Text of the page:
Starting from the exterior, the N285GTX Superpipe 2G is a break from the norm in that there are no Goblins, no scantly clad, sword wielding elves nor Spacecraft docking at space stations. Instead what we find is a gloss black box with a picture of the card, specifically the cards cooler, dominating the front of the package. Along with the obligatory Nvidia logos are MSI's own superpipe, OC and 'gaming series' emblems. Flipping the box over to the rear, more information can be found on the main design feature of the N285GTX - Superpipe technology.
Removing the outer sleeve we find that the product is extremely well protected with a front plastic frame covering a Styrofoam and cardboard unit which holds a combination of the accessories and GPU in place. The GPU itself is again, securely packed with not one but two anti static bags, one of which doubles as bubble wrap to further protect the damage not only from physical shock but electrical too. The accessory list is complete with 2x Molex to 6 pin adaptors, video out, DVI and HDMI adaptors, S/PDiff cable, 2 manuals and a driver CD. I would have liked to have seen a flexible SLI bridge included and perhaps a game but these, especially the game would no doubt increase the already high price of this product further.
Here we see the card itself or more appropriately, the gigantic cooler which dominates the visual appeal of the graphics card. The two 80mm fans are smoked acrylic in appearance but sadly do not light up when powered. Both of these fans run off one header which is spliced together so the fans will not run independently of one another either. Perhaps most bizarrely, the PCB MSI have chosen to use is red, which we all know is synonymous with Nvidia's nemesis, ATI. A strange choice indeed and one which might upset stout Nvidia fanboys.
Despite the aftermarket cooler, MSI could not manage to cram all that cooling into a single slot design. While the top of the cooler is a very attractive Gun metal grey/brushed aluminium effect, the heatpipes are what I would describe as dark chrome in appearance. The heatpipes look fantastic but sadly are positioned such that they are, in my humble opinion, on the wrong side of the card as all that beauty will be hidden away once the card is installed. This is a missed opportunity as the visible side of the card is nothing spectacular and quite dull in comparison.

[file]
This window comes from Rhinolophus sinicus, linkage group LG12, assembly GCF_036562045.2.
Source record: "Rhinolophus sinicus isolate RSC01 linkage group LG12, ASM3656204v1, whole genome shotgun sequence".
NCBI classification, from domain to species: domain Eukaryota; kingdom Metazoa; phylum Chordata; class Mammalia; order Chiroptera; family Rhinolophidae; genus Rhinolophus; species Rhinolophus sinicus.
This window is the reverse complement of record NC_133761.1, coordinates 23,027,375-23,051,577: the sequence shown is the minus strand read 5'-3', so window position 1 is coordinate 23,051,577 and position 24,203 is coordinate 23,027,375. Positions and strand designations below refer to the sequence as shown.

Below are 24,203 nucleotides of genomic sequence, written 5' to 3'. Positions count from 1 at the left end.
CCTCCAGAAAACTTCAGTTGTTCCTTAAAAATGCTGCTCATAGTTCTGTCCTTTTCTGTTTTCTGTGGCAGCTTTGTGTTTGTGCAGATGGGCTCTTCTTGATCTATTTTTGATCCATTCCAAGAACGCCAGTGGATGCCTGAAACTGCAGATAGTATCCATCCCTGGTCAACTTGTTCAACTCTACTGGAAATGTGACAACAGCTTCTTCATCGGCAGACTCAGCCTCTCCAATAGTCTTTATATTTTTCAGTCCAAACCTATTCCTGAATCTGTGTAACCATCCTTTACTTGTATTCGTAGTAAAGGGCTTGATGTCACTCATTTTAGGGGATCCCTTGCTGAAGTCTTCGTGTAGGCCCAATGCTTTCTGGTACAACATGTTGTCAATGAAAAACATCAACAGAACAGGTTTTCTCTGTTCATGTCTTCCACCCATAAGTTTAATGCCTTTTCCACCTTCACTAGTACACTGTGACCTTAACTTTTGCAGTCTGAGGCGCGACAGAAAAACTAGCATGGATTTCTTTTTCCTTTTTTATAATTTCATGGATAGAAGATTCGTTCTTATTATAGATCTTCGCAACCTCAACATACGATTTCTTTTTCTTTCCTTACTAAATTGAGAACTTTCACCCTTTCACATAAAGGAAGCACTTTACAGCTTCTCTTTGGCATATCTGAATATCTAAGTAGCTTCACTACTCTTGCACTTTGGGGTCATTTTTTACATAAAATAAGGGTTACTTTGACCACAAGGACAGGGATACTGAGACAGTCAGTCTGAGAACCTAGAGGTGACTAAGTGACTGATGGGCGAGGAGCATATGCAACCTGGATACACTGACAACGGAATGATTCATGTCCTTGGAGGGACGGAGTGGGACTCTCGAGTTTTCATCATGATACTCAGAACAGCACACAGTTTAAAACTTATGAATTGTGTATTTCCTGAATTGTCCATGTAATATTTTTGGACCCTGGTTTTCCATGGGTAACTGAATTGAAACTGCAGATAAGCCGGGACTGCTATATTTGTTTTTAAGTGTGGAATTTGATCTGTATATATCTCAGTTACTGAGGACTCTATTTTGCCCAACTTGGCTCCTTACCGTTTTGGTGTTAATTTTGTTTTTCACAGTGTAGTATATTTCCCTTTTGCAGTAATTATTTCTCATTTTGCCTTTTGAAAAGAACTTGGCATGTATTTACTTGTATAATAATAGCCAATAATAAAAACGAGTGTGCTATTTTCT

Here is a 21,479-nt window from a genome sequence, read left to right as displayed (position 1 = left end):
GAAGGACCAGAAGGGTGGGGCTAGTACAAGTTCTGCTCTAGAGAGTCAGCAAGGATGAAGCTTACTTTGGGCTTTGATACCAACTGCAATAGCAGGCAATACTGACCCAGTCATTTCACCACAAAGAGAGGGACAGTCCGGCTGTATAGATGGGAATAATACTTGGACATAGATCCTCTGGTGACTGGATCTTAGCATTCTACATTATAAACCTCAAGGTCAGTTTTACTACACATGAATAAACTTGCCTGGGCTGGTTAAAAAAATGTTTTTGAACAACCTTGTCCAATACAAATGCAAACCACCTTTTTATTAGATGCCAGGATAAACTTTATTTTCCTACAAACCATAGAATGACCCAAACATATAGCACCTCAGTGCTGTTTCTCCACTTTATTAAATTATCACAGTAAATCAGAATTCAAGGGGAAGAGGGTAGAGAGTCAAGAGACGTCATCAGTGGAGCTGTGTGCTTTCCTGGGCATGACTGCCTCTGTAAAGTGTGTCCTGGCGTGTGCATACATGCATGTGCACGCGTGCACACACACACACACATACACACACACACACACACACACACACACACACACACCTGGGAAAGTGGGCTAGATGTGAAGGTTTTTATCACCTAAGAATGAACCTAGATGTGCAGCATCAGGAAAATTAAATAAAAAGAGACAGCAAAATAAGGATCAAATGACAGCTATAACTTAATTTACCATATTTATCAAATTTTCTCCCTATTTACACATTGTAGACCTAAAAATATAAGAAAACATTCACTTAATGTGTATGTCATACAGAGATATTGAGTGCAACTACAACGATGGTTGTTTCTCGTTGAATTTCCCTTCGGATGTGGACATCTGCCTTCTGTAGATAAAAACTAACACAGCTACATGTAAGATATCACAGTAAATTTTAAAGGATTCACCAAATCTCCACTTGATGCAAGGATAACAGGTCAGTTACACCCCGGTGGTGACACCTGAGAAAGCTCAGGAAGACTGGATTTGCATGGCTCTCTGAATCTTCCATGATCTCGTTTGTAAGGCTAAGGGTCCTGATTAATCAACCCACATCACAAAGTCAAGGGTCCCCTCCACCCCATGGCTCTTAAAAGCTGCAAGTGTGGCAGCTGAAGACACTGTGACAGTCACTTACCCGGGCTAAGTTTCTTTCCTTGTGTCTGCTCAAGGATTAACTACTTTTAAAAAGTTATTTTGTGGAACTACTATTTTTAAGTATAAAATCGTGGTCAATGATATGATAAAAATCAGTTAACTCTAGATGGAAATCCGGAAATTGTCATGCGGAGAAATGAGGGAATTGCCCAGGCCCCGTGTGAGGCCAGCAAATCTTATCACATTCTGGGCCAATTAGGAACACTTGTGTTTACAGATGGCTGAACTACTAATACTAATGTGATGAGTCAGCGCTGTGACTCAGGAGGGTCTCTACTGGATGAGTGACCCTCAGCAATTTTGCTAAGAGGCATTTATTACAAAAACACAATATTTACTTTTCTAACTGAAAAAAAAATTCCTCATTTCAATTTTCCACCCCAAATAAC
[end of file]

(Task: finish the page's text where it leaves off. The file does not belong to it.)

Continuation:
A nice little touch was the inclusion of a modified back plate which has the MSI logo's cut from the steel panel. Again, this panel would have looked better in the same gun metal colour which the rest of the coolers theme is based upon. As you can see from the pic below right, the cooler appears to come in two parts, the finned heatpiped cooler and a separate cooler which on initial inspection appears to cool the memory and power regulators.
Amazingly, despite having 2GB of GDDR3, the MSI N285GTX still manages to keep the PCIe power cables down to two 6 pin cables. Despite the card being one of those special editions which are as rare as hens teeth, MSI have still included 2xSLI tabs for triple SLI use should you be lucky enough to obtain three of these cards. 6GB of GPU power anyone?
Here at OC3D we like to review video cards to the maximum. It's no use reviewing a card and then not taking a look at what's hidden underneath. That would be like taking Megan Fox (Google her) for dinner and declining to go back to hers for erm...coffee! Stripping the card of it's outer clothing, we come to the almost naked card with just the lingerie remaining in the form an aluminium cooling plate. This plate is attached to the card and cools the SLI chip, VRM's and the whole 2GB of GDDR3. Getting this girl totally naked, we see all of her beautiful body in the flesh.
The full rack of 128MB integrated memory chips made by Hynix surround the main G200 Nvidia core, which like it's brethren is shielded by a huge nickel plated copper integrated heat spreader. The gunk MSI used is the typical paste which most manufacturers seem to use these days which has the viscosity of a crushed banana for want of a better description. That said, the coverage was very good and didn't appear to be too much nor too little paste applied.
Here we see the base of the heatspreader which appeared to be very flat and had a dull shine to it. The 5 heatpipes (3x6mm and 2x8mm) are welded to the top of the baseplate which should give good heat convection and cool the card down enough to allow some good overclocks over and above what the card is already clocked at. Below right we see the 12 Mosfets and 6 chokes are spaced evenly across the PCB all of which are cooled by the aluminium baseplate and transfer heat by means of thermal tape. The card also features full solid capacitors which will serve to lengthen the lifespan of the graphics card.
All in all a very good looking card. I'm still not sold on the red PCB, I feel a black PCB would have worked better here matching the gun metal grey and dark chrome heatpipes better, however the red PCB will certainly distinguish the N285GTX Superpipe 2G from other cards around, even if the massive heatpiped cooler doesn't do that already!
Let's now take a look at todays test setup which we will be using to put the graphics card through its paces...